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Re: [lingwadeplaneta] Re: -issimo

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  • Stephen Rice
    ... That s going to be a difficult rule to remember in actual speech. I m not saying this is a common problem, just that it demonstrates that stress at least
    Message 1 of 40 , Sep 2, 2012
      On 8/31/12, lingwadeplaneta <lingwadeplaneta@...> wrote:

      > --- In lingwadeplaneta@yahoogroups.com, Stephen Rice <ansrith@...> wrote:
      >>
      >> On 8/29/12, lingwadeplaneta <lingwadeplaneta@...> wrote:

      >> > Have you noticed phonemic stress in LdP, so that different
      >> > words/expressions
      >> > could be differentiated only through stress? Please give examples. Segun
      >> > me,
      >> > LdP does have stress but it's a phonetic feature, not phonemic.
      >>
      >> The most obvious cases involve -(i)taa. Even ignoring the pair
      >> bifootaa/bifoo ta, several prepositions should be able to use -taa
      >> with results that are ambiguous apart from stress (p.e. fontaa/fon
      >> ta). Other forms work too, as
      >>
      >> chauritaa/chauri ta
      >> feblitaa/febli ta
      >> fulitaa/fuli ta
      >> etf
      >>
      >> which pronounced with an even stress and without exaggerated breaks
      >> will sound identical.
      >
      > Those forms are possible in principle but I don't think any of them has ever
      > occured yet. Verbs derived from adjectives before "ta" are likely to use
      > -isi: chaurisi ta, feblisi ta, fulisi ta.

      That's going to be a difficult rule to remember in actual speech. I'm
      not saying this is a common problem, just that it demonstrates that
      stress at least may be phonemic in LdP, which was the question.

      > Me bu samaji kwo es "fontaa".

      "Fromness"--the quality of being from somewhere. For example, in
      Christian theology, it's a property God lacks (except by
      anthropomorphic metaphor) but created entities typically have.

      > Instead of bifootaa, bifoonesa can be used as well.

      In the grammar, -taa and -nesa are presented as having distinct albeit
      similar meanings (realitaa v. realnesa), and such abstractions would
      likely be the province of philosophers anyway, who enjoy fine
      distinctions.

      I'll add some emphasis to an earlier remark:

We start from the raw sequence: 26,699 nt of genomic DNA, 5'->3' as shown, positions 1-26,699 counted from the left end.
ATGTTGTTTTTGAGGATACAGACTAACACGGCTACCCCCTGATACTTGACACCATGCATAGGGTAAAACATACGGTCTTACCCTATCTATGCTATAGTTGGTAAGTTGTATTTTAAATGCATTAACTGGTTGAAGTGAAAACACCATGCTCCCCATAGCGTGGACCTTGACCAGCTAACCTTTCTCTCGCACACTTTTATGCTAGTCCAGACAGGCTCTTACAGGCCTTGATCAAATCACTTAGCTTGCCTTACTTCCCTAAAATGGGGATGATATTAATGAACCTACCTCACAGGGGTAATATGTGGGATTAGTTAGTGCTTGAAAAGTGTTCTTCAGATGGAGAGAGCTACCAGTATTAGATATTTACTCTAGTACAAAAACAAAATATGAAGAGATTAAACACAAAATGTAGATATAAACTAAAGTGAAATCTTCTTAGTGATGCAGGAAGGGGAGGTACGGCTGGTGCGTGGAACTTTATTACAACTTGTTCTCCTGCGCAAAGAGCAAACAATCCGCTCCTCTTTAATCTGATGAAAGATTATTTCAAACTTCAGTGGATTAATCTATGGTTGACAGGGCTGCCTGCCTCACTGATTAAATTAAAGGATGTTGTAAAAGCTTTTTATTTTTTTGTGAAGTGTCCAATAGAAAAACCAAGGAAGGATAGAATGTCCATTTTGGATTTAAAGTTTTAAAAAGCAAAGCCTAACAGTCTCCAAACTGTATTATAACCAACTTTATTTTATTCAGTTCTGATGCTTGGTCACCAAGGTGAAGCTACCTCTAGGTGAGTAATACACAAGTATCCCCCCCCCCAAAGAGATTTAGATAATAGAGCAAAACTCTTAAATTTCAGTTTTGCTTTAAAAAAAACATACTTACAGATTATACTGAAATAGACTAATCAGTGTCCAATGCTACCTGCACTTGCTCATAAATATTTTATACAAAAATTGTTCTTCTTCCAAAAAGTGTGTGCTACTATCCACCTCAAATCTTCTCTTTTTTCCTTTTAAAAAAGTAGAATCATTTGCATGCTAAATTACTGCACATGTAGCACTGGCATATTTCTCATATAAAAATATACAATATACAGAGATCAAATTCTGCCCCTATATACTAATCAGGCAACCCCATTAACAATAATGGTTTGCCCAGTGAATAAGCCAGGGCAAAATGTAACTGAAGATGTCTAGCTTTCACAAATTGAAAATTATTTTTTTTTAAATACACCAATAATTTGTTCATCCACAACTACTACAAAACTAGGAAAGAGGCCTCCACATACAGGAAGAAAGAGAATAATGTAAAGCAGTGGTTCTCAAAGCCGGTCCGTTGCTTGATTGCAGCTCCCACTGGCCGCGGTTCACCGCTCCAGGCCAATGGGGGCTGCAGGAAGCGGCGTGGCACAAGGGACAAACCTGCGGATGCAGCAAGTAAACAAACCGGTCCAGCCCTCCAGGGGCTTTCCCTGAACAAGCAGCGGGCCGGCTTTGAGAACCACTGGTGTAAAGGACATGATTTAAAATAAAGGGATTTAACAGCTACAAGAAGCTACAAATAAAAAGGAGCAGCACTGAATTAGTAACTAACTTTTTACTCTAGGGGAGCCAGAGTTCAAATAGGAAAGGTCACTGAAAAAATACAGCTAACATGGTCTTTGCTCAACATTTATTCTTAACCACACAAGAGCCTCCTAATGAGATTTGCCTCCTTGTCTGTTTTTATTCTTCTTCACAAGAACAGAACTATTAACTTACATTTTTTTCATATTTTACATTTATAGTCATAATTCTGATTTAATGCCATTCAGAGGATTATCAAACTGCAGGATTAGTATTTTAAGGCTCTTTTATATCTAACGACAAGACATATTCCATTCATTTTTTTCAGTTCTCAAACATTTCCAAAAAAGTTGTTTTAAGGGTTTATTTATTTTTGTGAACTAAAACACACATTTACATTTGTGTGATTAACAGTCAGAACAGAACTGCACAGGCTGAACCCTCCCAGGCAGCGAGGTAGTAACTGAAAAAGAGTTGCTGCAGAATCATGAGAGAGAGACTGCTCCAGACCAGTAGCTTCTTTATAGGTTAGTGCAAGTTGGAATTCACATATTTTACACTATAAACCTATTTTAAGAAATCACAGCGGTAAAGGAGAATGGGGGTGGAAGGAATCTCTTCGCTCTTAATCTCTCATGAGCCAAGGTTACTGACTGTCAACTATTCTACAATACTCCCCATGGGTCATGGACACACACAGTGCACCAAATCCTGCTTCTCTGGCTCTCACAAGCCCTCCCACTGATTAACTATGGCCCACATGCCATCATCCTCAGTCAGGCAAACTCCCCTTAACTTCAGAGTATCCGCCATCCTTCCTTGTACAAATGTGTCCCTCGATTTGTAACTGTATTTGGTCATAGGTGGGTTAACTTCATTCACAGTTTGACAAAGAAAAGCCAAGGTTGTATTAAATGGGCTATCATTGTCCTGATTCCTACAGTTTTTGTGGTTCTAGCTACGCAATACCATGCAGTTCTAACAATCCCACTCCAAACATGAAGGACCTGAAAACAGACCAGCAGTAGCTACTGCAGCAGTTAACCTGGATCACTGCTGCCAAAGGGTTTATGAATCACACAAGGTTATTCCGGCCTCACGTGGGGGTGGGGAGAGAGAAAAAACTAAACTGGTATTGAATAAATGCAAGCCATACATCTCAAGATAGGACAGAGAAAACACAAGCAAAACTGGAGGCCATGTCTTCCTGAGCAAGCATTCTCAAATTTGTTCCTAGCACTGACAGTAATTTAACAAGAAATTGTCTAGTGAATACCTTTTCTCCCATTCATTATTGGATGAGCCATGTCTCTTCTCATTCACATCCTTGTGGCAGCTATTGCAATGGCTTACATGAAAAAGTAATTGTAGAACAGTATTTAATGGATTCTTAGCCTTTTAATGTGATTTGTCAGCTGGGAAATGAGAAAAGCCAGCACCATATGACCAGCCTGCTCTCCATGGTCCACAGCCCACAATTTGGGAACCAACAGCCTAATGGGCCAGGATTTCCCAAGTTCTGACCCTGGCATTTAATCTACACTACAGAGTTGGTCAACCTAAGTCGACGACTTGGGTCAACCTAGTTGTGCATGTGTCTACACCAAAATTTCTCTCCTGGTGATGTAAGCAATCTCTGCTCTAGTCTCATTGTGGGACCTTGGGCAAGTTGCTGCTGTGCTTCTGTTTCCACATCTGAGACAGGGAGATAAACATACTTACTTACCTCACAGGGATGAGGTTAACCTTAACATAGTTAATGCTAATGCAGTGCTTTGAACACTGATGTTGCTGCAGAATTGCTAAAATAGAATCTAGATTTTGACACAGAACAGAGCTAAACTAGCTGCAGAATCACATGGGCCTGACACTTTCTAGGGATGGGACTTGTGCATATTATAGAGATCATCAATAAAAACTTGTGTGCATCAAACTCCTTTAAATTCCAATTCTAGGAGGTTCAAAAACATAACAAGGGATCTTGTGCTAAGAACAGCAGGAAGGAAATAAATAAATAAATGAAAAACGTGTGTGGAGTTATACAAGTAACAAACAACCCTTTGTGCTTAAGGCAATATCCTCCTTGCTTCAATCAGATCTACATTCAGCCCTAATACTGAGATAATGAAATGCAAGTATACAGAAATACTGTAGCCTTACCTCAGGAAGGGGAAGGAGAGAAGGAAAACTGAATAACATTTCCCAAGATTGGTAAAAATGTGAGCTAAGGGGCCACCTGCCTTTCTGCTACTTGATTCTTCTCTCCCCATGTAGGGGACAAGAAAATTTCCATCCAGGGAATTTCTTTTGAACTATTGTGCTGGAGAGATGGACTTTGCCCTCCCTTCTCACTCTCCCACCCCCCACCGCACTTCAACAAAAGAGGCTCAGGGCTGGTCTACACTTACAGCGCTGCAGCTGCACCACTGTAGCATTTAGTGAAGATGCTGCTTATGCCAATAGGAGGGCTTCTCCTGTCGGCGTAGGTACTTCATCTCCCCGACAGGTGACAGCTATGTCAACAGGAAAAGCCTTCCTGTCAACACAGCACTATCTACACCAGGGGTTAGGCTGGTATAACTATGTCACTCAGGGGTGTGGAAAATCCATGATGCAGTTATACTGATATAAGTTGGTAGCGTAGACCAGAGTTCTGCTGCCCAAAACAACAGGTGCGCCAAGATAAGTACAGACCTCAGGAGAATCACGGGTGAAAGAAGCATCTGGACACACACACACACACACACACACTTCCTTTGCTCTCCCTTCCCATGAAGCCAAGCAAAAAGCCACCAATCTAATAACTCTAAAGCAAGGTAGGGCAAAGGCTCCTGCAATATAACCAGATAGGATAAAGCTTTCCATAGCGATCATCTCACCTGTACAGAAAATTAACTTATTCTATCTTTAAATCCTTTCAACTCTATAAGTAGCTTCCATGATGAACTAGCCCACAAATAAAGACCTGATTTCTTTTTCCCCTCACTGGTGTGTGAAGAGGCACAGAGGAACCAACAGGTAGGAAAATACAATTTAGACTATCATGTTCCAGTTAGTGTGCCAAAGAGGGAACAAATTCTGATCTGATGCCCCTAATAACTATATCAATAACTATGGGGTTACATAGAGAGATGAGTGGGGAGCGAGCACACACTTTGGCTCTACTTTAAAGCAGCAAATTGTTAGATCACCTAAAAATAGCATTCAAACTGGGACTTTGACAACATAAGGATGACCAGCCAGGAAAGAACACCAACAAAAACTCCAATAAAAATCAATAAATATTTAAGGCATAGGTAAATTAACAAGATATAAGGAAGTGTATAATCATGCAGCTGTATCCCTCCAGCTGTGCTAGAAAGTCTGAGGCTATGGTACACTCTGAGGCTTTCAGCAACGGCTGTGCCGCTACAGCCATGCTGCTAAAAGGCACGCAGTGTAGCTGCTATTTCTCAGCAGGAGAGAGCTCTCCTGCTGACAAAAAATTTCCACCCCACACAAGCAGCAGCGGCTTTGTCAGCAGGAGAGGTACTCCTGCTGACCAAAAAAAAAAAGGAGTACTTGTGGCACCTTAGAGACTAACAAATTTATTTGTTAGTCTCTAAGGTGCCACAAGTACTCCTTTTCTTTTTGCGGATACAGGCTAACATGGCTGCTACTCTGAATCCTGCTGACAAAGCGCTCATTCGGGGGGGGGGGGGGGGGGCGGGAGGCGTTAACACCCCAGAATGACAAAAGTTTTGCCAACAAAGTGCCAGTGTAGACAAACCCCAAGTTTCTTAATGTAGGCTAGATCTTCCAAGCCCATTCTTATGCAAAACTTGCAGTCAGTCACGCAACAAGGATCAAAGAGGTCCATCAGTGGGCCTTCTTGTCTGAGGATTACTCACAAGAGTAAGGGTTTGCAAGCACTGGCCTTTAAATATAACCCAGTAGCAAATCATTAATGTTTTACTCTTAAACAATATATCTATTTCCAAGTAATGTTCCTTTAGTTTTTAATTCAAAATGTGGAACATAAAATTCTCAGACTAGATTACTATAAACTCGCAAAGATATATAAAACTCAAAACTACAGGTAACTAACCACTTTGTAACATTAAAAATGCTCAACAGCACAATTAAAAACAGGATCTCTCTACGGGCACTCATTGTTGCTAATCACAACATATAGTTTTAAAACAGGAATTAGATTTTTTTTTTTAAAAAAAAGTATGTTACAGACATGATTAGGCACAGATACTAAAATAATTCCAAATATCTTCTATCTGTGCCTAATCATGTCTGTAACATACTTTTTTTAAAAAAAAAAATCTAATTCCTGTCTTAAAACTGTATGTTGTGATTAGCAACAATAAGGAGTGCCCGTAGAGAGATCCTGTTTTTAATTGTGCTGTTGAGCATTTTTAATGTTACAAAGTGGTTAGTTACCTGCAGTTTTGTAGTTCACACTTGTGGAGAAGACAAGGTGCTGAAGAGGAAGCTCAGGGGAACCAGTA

>> But even as a purely phonetic feature stress, *especially when it may
      >> be irregular,* will be marked enough to make its absence hard to
      >> overlook. So speakers without this feature may find themselves
      >> stressed out.
      >
      > But can you do completely without stress?

      I try. Not watching TV helps.

      I think any language has its own
      > rhythmical organization, even those with no prominent stress.

      They do, and it's usually complex. It seems to me that there are two
      ways to achieve this in an auxlang: have simple, inviolable rules
      (Esperanto, Ido) or simply copy an existing language or group
      (Interlingua, Occidental). Such organization will arise in any case,
      but it will take longer without one of these methods as a support.

      > Understanding it is a part of learning a language. Most major languages do
      > have stress, so I think you have to give some rules for stress, lest the
      > speech is chaotic.

      But stress varies. As previously mentioned, French lacks word stress,
      which makes its native speakers easy to spot when they speak a
      language that does have word stress. This is well-known in Esperanto,
      for example, just as speakers of other languages have their own
      quirks. I don't think Mandarin has stress, and Japanese has pitch
      accent. Are rules for stress necessary? Perhaps. But in a global
      context, the simpler the rules, the better, which is why I would have
      an Esperanto-style stress rule in a worldlang.

      Steve
    • Stephen Rice